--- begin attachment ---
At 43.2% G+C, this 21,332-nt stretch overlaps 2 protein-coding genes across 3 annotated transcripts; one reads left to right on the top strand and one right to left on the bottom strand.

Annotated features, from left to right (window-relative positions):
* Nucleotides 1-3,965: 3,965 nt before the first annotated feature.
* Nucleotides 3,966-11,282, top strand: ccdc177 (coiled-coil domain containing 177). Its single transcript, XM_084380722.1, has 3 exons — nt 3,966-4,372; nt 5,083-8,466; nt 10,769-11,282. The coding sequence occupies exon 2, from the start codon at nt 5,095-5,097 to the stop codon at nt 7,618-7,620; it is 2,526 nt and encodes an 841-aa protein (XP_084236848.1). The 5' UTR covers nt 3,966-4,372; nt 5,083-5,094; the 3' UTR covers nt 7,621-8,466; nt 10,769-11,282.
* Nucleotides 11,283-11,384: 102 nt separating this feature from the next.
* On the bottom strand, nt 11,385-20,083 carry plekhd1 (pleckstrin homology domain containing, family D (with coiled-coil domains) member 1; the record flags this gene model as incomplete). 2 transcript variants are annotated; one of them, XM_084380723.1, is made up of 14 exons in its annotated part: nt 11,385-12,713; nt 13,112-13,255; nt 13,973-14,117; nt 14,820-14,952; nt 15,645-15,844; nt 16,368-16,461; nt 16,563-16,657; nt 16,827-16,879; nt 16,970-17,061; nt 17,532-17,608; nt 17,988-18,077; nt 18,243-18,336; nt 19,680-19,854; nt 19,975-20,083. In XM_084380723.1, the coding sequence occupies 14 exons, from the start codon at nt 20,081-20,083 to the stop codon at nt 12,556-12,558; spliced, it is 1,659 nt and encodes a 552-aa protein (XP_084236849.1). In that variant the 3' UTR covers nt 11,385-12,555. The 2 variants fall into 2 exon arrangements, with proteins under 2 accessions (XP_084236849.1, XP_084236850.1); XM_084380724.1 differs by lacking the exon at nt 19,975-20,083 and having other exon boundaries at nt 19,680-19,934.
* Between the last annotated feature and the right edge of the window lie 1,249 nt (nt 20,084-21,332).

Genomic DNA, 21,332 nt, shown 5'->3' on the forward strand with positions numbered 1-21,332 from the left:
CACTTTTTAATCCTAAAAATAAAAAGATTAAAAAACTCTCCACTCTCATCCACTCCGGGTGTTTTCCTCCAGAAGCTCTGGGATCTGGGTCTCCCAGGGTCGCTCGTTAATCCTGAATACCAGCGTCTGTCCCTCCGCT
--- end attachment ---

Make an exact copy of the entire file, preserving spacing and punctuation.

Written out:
At 43.2% G+C, this 21,332-nt stretch overlaps 2 protein-coding genes across 3 annotated transcripts; one reads left to right on the top strand and one right to left on the bottom strand.

Annotated features, from left to right (window-relative positions):
* Nucleotides 1-3,965: 3,965 nt before the first annotated feature.
* Nucleotides 3,966-11,282, top strand: ccdc177 (coiled-coil domain containing 177). Its single transcript, XM_084380722.1, has 3 exons — nt 3,966-4,372; nt 5,083-8,466; nt 10,769-11,282. The coding sequence occupies exon 2, from the start codon at nt 5,095-5,097 to the stop codon at nt 7,618-7,620; it is 2,526 nt and encodes an 841-aa protein (XP_084236848.1). The 5' UTR covers nt 3,966-4,372; nt 5,083-5,094; the 3' UTR covers nt 7,621-8,466; nt 10,769-11,282.
* Nucleotides 11,283-11,384: 102 nt separating this feature from the next.
* On the bottom strand, nt 11,385-20,083 carry plekhd1 (pleckstrin homology domain containing, family D (with coiled-coil domains) member 1; the record flags this gene model as incomplete). 2 transcript variants are annotated; one of them, XM_084380723.1, is made up of 14 exons in its annotated part: nt 11,385-12,713; nt 13,112-13,255; nt 13,973-14,117; nt 14,820-14,952; nt 15,645-15,844; nt 16,368-16,461; nt 16,563-16,657; nt 16,827-16,879; nt 16,970-17,061; nt 17,532-17,608; nt 17,988-18,077; nt 18,243-18,336; nt 19,680-19,854; nt 19,975-20,083. In XM_084380723.1, the coding sequence occupies 14 exons, from the start codon at nt 20,081-20,083 to the stop codon at nt 12,556-12,558; spliced, it is 1,659 nt and encodes a 552-aa protein (XP_084236849.1). In that variant the 3' UTR covers nt 11,385-12,555. The 2 variants fall into 2 exon arrangements, with proteins under 2 accessions (XP_084236849.1, XP_084236850.1); XM_084380724.1 differs by lacking the exon at nt 19,975-20,083 and having other exon boundaries at nt 19,680-19,934.
* Between the last annotated feature and the right edge of the window lie 1,249 nt (nt 20,084-21,332).

Genomic DNA, 21,332 nt, shown 5'->3' on the forward strand with positions numbered 1-21,332 from the left:
CACTTTTTAATCCTAAAAATAAAAAGATTAAAAAACTCTCCACTCTCATCCACTCCGGGTGTTTTCCTCCAGAAGCTCTGGGATCTGGGTCTCCCAGGGTCGCTCGTTAATCCTGAATACCAGCGTCTGTCCCTCCGCT